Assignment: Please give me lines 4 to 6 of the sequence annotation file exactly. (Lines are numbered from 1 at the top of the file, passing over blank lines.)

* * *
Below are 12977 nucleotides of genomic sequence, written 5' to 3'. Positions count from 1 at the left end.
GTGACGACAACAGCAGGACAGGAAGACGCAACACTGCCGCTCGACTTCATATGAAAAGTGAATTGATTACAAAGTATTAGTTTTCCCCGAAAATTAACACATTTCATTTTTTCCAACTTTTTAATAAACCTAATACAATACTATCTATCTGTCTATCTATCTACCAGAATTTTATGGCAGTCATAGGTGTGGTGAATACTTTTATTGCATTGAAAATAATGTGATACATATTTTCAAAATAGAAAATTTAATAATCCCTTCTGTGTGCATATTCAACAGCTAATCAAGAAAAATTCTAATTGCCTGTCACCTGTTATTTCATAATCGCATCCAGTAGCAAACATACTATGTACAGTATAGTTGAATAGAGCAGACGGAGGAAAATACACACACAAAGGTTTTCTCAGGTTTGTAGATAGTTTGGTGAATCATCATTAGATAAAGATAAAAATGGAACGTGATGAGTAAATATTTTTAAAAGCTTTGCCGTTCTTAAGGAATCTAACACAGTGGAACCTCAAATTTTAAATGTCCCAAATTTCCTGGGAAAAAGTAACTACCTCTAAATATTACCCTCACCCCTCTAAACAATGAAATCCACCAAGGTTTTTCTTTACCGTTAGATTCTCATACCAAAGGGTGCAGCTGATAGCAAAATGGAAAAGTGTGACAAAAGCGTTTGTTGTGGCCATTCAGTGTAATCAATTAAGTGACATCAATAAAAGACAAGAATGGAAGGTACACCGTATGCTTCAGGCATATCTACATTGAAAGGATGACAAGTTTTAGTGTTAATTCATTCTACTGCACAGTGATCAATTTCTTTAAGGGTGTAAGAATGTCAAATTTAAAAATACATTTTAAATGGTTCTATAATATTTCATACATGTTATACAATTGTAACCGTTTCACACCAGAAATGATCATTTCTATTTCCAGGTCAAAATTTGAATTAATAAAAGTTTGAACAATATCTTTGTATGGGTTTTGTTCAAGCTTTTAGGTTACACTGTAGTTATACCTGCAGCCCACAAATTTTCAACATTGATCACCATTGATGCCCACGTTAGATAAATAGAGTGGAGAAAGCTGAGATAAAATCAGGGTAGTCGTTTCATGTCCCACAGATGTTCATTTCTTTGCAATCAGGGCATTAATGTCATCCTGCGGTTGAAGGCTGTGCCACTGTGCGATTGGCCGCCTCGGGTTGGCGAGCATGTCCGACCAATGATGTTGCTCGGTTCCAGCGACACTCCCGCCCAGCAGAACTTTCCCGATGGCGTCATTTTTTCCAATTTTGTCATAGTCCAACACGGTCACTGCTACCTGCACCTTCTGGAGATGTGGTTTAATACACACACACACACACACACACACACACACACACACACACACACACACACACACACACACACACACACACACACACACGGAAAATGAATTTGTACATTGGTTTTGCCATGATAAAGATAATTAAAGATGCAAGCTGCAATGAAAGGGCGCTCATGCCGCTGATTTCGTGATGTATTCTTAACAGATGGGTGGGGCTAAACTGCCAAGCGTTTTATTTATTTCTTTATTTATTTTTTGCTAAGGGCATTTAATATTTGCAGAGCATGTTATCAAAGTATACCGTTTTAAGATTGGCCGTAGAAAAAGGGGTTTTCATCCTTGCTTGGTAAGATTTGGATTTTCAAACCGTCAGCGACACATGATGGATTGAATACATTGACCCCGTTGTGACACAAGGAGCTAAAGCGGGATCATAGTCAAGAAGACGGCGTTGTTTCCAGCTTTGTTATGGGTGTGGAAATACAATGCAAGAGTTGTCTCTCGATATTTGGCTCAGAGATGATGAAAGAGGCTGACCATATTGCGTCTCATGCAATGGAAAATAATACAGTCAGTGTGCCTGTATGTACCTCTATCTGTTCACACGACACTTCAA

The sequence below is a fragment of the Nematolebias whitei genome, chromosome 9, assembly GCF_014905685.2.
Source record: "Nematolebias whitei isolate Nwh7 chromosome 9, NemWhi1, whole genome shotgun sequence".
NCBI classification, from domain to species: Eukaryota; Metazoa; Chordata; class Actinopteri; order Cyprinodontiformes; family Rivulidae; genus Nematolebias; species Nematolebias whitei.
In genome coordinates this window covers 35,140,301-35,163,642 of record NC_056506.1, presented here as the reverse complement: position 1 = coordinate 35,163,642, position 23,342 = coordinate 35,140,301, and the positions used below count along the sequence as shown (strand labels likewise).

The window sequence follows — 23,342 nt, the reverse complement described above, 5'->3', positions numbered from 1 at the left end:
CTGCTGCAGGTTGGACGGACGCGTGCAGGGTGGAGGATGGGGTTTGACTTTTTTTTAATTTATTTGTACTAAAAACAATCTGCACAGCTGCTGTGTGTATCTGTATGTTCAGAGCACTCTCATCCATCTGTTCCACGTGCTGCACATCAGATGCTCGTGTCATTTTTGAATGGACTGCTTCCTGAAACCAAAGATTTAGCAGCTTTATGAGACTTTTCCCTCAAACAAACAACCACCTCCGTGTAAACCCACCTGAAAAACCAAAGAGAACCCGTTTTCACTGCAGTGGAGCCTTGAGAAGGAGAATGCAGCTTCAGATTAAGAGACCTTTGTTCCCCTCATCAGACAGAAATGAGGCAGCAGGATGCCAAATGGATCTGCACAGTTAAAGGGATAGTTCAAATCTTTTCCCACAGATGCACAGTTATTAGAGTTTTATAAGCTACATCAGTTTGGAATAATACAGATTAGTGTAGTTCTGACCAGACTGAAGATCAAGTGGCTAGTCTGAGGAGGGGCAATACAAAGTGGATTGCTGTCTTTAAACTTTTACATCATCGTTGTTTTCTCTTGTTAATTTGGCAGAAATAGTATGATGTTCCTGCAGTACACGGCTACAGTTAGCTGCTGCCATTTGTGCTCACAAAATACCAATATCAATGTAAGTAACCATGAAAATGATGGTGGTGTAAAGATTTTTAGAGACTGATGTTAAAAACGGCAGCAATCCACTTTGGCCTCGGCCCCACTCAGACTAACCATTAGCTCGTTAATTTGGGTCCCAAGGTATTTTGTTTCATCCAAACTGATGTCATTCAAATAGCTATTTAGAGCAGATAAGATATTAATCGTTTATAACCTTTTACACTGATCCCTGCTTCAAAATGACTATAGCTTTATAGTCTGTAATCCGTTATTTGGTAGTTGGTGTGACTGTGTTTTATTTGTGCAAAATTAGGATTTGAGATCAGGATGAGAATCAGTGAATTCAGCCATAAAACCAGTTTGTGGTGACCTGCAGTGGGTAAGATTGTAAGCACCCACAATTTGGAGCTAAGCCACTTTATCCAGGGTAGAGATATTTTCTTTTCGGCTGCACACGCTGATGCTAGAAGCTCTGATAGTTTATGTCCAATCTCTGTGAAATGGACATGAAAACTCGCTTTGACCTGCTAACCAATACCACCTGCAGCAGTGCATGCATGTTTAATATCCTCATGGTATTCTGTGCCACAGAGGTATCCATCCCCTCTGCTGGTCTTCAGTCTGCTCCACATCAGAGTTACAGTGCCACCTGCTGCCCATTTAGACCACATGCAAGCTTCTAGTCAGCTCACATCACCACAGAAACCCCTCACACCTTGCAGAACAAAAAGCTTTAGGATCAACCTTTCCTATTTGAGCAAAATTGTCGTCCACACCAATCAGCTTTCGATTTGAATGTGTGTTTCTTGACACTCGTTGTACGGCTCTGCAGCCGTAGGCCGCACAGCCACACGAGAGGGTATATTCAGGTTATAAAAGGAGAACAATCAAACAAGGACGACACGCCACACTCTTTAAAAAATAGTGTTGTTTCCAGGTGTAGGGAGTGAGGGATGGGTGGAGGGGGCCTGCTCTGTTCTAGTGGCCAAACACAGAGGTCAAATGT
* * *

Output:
Source record: "Nematolebias whitei isolate Nwh7 chromosome 9, NemWhi1, whole genome shotgun sequence".
NCBI classification, from domain to species: Eukaryota; Metazoa; Chordata; class Actinopteri; order Cyprinodontiformes; family Rivulidae; genus Nematolebias; species Nematolebias whitei.
In genome coordinates this window covers 35,140,301-35,163,642 of record NC_056506.1, presented here as the reverse complement: position 1 = coordinate 35,163,642, position 23,342 = coordinate 35,140,301, and the positions used below count along the sequence as shown (strand labels likewise).